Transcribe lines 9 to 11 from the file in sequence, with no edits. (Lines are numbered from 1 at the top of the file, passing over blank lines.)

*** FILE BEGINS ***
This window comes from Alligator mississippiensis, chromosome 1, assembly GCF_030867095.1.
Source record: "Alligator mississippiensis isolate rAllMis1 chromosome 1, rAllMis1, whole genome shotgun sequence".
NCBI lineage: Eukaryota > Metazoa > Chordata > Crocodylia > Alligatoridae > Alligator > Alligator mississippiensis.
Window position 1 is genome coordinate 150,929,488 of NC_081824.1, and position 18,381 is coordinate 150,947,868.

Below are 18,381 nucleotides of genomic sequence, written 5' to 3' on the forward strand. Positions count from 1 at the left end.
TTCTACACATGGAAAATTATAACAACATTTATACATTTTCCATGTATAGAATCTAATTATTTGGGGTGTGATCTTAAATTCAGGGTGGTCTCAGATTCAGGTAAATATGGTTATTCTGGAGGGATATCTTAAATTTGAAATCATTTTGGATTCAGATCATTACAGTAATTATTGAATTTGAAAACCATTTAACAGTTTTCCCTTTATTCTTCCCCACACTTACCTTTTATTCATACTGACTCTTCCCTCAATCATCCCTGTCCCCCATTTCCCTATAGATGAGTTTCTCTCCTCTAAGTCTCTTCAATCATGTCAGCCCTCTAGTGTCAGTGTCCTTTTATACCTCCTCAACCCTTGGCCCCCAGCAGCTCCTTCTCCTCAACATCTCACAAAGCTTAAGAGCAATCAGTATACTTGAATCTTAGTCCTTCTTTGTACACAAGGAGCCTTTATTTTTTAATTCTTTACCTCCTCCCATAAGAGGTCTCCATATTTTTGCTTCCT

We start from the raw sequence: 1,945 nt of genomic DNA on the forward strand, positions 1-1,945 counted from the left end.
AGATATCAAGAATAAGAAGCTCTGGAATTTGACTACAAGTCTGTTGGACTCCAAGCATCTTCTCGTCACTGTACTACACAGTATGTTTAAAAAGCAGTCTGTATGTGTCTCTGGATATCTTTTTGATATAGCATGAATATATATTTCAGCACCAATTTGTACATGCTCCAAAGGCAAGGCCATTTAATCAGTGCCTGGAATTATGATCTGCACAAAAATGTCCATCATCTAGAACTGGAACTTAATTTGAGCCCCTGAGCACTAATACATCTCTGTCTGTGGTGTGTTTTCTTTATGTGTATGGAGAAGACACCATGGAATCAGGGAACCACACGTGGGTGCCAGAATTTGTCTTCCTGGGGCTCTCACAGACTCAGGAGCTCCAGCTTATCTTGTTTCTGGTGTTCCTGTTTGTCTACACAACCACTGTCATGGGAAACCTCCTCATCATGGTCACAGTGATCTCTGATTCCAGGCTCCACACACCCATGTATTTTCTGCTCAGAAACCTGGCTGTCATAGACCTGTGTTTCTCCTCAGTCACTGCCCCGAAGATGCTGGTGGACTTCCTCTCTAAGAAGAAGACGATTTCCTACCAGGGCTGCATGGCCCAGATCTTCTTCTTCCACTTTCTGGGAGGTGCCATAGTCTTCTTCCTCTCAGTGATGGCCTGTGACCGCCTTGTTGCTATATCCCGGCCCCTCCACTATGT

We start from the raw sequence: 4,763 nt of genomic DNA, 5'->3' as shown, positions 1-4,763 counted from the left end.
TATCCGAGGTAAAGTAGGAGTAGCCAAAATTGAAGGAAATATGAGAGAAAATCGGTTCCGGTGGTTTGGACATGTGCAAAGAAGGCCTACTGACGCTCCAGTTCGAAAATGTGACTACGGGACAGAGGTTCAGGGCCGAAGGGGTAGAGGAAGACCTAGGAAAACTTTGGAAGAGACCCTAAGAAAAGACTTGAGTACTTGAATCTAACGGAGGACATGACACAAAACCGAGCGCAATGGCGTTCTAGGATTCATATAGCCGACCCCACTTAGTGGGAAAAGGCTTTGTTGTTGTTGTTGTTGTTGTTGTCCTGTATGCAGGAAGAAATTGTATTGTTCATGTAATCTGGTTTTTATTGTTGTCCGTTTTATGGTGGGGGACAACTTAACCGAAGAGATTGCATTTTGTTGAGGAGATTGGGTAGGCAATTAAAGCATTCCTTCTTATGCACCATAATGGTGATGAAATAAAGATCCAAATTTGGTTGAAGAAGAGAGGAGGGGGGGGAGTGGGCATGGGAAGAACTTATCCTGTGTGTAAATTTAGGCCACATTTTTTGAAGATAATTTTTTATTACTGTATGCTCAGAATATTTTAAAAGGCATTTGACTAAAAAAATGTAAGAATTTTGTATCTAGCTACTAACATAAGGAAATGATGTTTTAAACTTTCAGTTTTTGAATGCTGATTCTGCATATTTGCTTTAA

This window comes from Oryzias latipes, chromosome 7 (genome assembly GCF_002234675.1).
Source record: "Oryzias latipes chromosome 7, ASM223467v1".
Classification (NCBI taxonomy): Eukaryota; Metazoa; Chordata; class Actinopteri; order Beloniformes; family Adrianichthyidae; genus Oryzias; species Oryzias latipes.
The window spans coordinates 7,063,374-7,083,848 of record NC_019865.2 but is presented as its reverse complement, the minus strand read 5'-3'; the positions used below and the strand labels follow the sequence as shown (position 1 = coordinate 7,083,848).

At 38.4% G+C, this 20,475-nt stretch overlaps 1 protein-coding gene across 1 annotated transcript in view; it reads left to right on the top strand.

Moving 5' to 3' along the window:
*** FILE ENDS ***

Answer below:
We start from the raw sequence: 4,763 nt of genomic DNA, 5'->3' as shown, positions 1-4,763 counted from the left end.
TATCCGAGGTAAAGTAGGAGTAGCCAAAATTGAAGGAAATATGAGAGAAAATCGGTTCCGGTGGTTTGGACATGTGCAAAGAAGGCCTACTGACGCTCCAGTTCGAAAATGTGACTACGGGACAGAGGTTCAGGGCCGAAGGGGTAGAGGAAGACCTAGGAAAACTTTGGAAGAGACCCTAAGAAAAGACTTGAGTACTTGAATCTAACGGAGGACATGACACAAAACCGAGCGCAATGGCGTTCTAGGATTCATATAGCCGACCCCACTTAGTGGGAAAAGGCTTTGTTGTTGTTGTTGTTGTTGTTGTCCTGTATGCAGGAAGAAATTGTATTGTTCATGTAATCTGGTTTTTATTGTTGTCCGTTTTATGGTGGGGGACAACTTAACCGAAGAGATTGCATTTTGTTGAGGAGATTGGGTAGGCAATTAAAGCATTCCTTCTTATGCACCATAATGGTGATGAAATAAAGATCCAAATTTGGTTGAAGAAGAGAGGAGGGGGGGGAGTGGGCATGGGAAGAACTTATCCTGTGTGTAAATTTAGGCCACATTTTTTGAAGATAATTTTTTATTACTGTATGCTCAGAATATTTTAAAAGGCATTTGACTAAAAAAATGTAAGAATTTTGTATCTAGCTACTAACATAAGGAAATGATGTTTTAAACTTTCAGTTTTTGAATGCTGATTCTGCATATTTGCTTTAA

This window comes from Oryzias latipes, chromosome 7 (genome assembly GCF_002234675.1).